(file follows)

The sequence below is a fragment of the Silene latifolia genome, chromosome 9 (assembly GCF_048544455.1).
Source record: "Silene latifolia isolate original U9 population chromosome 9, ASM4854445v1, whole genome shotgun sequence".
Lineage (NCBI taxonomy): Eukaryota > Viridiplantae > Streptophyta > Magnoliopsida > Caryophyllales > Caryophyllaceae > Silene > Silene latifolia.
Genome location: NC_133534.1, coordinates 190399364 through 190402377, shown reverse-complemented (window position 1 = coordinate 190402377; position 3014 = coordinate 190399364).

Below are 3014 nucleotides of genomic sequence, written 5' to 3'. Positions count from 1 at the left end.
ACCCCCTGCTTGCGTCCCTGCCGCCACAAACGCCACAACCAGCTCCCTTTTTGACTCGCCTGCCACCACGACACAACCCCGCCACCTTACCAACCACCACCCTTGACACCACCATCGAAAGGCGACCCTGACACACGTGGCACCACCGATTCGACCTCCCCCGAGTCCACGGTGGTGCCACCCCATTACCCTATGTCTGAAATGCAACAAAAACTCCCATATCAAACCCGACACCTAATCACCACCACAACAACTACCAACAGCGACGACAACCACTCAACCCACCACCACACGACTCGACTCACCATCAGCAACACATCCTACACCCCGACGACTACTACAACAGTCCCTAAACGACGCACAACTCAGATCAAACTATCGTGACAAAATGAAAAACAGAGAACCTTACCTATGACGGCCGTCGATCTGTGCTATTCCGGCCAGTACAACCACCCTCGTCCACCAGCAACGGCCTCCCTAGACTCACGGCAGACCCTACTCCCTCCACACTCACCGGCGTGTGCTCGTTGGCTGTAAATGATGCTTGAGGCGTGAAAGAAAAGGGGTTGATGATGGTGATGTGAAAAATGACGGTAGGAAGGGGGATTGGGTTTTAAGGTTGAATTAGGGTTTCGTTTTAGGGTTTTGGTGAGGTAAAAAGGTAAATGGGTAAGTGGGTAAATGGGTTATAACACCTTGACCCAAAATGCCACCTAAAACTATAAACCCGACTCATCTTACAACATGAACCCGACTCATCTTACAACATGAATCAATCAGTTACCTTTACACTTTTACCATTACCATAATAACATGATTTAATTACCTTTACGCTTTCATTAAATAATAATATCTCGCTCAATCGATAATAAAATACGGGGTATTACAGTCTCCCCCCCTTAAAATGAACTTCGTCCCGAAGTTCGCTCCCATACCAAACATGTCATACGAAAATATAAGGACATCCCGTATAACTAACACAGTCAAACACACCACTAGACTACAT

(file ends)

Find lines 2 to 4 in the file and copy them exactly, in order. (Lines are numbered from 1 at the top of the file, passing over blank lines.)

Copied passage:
Source record: "Silene latifolia isolate original U9 population chromosome 9, ASM4854445v1, whole genome shotgun sequence".
Lineage (NCBI taxonomy): Eukaryota > Viridiplantae > Streptophyta > Magnoliopsida > Caryophyllales > Caryophyllaceae > Silene > Silene latifolia.
Genome location: NC_133534.1, coordinates 190399364 through 190402377, shown reverse-complemented (window position 1 = coordinate 190402377; position 3014 = coordinate 190399364).